Put away those king-sized brooms and all that bubbly champagne too - at least for now - as there will be no sweep in this year's NBA Finals but we do wonder aloud why the Golden State Warriors never did arrive for the Game 4 party on Friday night.

Now, let's get something straight: The Warriors - who entered that Game 4 with that ridiculous 15-0 SU (straight-up) playoff record - made it be known they wished to become the first-ever NBA team to go undefeated in a post-season and surely they had a hankering to celebrate in Cleveland's "house" one year after the Cavaliers won a decisive Game 7 in Oakland.

Yet, Golden State head coach Steve Kerr said afterwards that Cleveland "came out and handed it to us" with an NBA Finals record 49 points scored in the opening quarter and NBA-best 86 points scored by halftime.

So much for wanting to be known as the "best team ever", right?

CLEVELAND 137, GOLDEN STATE 116 -- Warriors lead series 3-1, Game 5 is Monday at 9 p.m. ET, ABC

Let's first agree with Cavaliers' megastar LeBron James (yet another triple double with 31 points, 10 rebounds and 11 assists in the Game 4 rout) that his team has "championship DNA" as that rousing performance was not what most experts predicted after that heart-wrenching loss in Game 3.

James was brilliant - and we loved the face-to-face shout down with Golden State's Kevin Durant in this wild and often out-of-control game - and sidekick Kyrie Irving (40 points, 7 rebounds and 4 assists) was even better but who on earth ever could have forecast 24-of-45 made triples against the team that makes NBA trifectas their signature shot (yet the Warriors canned just 11 treys on the night)?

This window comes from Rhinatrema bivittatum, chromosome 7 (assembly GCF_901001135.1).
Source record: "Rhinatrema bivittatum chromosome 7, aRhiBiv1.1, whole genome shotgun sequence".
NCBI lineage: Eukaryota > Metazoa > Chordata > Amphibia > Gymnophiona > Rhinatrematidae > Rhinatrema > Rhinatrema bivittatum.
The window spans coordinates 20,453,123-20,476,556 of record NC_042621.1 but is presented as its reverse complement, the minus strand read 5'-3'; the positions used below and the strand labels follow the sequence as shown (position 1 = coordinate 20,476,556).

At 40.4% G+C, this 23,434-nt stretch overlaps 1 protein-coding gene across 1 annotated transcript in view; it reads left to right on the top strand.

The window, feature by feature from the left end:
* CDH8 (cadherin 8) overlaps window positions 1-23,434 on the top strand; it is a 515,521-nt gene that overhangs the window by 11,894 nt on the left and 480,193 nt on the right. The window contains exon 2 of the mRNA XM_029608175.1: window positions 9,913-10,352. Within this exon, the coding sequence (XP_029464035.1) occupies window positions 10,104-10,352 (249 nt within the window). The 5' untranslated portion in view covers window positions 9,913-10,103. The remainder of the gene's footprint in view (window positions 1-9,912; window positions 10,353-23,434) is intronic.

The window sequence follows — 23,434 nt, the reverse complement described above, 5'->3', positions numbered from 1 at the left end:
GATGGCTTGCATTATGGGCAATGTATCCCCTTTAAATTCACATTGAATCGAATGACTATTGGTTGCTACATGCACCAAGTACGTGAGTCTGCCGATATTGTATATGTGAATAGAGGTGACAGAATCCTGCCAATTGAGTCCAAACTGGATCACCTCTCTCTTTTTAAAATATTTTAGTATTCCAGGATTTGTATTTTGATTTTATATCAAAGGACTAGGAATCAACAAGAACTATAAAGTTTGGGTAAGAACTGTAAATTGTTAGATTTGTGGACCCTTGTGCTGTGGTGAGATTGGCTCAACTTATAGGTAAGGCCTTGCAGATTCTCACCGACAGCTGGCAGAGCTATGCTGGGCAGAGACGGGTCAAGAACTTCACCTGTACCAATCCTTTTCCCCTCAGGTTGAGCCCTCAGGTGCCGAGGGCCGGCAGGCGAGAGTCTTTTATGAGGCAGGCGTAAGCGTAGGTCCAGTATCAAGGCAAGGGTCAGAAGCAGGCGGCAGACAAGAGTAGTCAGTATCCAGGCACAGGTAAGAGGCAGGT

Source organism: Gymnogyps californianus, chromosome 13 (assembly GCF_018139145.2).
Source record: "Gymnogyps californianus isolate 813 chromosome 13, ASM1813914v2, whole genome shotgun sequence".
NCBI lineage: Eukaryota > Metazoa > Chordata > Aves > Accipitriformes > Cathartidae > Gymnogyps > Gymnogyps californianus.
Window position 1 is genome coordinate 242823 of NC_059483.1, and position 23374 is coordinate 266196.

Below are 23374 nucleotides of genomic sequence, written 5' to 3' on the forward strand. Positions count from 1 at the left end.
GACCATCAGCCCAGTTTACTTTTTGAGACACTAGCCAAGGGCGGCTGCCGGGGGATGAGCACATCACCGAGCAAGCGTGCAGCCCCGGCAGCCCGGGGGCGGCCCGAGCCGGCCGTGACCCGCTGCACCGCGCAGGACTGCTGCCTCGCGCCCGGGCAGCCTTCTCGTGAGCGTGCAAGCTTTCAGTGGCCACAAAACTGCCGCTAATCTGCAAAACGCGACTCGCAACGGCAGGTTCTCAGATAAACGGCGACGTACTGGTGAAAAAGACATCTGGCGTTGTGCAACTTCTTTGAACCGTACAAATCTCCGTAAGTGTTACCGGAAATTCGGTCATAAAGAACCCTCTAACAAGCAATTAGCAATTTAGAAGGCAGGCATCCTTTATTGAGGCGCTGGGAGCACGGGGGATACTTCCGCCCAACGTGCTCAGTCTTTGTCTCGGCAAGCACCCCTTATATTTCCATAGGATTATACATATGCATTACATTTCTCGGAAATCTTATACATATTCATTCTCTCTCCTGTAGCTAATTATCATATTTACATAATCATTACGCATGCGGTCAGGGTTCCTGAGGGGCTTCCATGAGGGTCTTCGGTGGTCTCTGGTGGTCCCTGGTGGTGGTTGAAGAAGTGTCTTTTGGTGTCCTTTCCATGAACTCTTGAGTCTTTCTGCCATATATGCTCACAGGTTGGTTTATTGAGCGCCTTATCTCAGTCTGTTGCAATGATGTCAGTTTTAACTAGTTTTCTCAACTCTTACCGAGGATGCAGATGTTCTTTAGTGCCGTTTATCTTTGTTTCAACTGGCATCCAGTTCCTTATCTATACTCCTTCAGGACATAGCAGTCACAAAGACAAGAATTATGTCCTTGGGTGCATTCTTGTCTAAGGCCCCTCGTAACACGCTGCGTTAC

The Warriors didn't play any perimeter defense and were lazy on switches plus admittedly they got a few bad whistles in a first quarter that featured 22 free-throw attempts by the Cavs - with about half of 'em misses! Throw in the fact that Durant was the only G-State star that showed up with 35 points (although the Warriors were a minus 22 when K.D. was on the court!) while "Splash Brothers" Stephen Curry and Klay Thompson were truly MIA ... a combined 8-of-24 from the field.

Okay, so the video from this one won't be part of the NBA manual in how to referee a game - geez, we're not saying the zebras screwed over Golden State or anything like that but the calls were bad all night and replays bore that out as pointed out by ESPN studio analyst Tim Legler. It all added up to an at-times violent game with way-too-many replay stoppages - and more stops than G-State had all night.

Okay, so nobody's comparing 'em to the 1996 Chicago Bulls or 1972 Los Angeles Lakers right about now!